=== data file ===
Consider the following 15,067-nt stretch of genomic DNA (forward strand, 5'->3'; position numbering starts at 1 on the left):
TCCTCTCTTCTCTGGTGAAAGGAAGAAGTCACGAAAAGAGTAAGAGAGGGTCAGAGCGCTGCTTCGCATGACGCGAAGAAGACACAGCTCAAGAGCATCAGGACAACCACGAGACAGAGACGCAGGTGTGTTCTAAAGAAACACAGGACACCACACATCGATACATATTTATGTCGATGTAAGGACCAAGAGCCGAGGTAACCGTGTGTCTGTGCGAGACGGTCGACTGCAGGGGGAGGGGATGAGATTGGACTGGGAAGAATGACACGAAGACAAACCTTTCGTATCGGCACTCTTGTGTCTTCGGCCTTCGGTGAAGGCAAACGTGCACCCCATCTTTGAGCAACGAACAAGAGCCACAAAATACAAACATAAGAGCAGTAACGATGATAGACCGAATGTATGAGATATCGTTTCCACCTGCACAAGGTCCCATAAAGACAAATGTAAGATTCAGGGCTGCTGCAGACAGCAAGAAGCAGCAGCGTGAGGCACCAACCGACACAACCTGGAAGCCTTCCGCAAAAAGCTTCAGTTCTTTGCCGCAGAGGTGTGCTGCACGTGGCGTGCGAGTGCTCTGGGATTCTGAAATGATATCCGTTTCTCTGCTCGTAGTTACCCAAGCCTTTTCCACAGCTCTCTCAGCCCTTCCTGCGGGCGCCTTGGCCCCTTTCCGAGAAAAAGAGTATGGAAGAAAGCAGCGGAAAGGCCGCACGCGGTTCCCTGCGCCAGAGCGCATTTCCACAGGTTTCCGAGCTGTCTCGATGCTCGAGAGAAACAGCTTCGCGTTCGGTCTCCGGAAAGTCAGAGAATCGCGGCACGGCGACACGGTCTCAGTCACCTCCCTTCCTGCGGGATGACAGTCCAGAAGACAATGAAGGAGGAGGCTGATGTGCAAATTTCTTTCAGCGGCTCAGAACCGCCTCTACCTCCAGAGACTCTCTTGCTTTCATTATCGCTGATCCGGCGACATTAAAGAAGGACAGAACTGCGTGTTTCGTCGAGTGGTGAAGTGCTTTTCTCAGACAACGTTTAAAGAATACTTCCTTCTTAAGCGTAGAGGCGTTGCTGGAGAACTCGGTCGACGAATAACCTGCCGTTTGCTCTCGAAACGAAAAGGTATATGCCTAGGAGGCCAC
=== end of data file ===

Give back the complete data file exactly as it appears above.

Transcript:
Consider the following 15,067-nt stretch of genomic DNA (forward strand, 5'->3'; position numbering starts at 1 on the left):
TCCTCTCTTCTCTGGTGAAAGGAAGAAGTCACGAAAAGAGTAAGAGAGGGTCAGAGCGCTGCTTCGCATGACGCGAAGAAGACACAGCTCAAGAGCATCAGGACAACCACGAGACAGAGACGCAGGTGTGTTCTAAAGAAACACAGGACACCACACATCGATACATATTTATGTCGATGTAAGGACCAAGAGCCGAGGTAACCGTGTGTCTGTGCGAGACGGTCGACTGCAGGGGGAGGGGATGAGATTGGACTGGGAAGAATGACACGAAGACAAACCTTTCGTATCGGCACTCTTGTGTCTTCGGCCTTCGGTGAAGGCAAACGTGCACCCCATCTTTGAGCAACGAACAAGAGCCACAAAATACAAACATAAGAGCAGTAACGATGATAGACCGAATGTATGAGATATCGTTTCCACCTGCACAAGGTCCCATAAAGACAAATGTAAGATTCAGGGCTGCTGCAGACAGCAAGAAGCAGCAGCGTGAGGCACCAACCGACACAACCTGGAAGCCTTCCGCAAAAAGCTTCAGTTCTTTGCCGCAGAGGTGTGCTGCACGTGGCGTGCGAGTGCTCTGGGATTCTGAAATGATATCCGTTTCTCTGCTCGTAGTTACCCAAGCCTTTTCCACAGCTCTCTCAGCCCTTCCTGCGGGCGCCTTGGCCCCTTTCCGAGAAAAAGAGTATGGAAGAAAGCAGCGGAAAGGCCGCACGCGGTTCCCTGCGCCAGAGCGCATTTCCACAGGTTTCCGAGCTGTCTCGATGCTCGAGAGAAACAGCTTCGCGTTCGGTCTCCGGAAAGTCAGAGAATCGCGGCACGGCGACACGGTCTCAGTCACCTCCCTTCCTGCGGGATGACAGTCCAGAAGACAATGAAGGAGGAGGCTGATGTGCAAATTTCTTTCAGCGGCTCAGAACCGCCTCTACCTCCAGAGACTCTCTTGCTTTCATTATCGCTGATCCGGCGACATTAAAGAAGGACAGAACTGCGTGTTTCGTCGAGTGGTGAAGTGCTTTTCTCAGACAACGTTTAAAGAATACTTCCTTCTTAAGCGTAGAGGCGTTGCTGGAGAACTCGGTCGACGAATAACCTGCCGTTTGCTCTCGAAACGAAAAGGTATATGCCTAGGAGGCCAC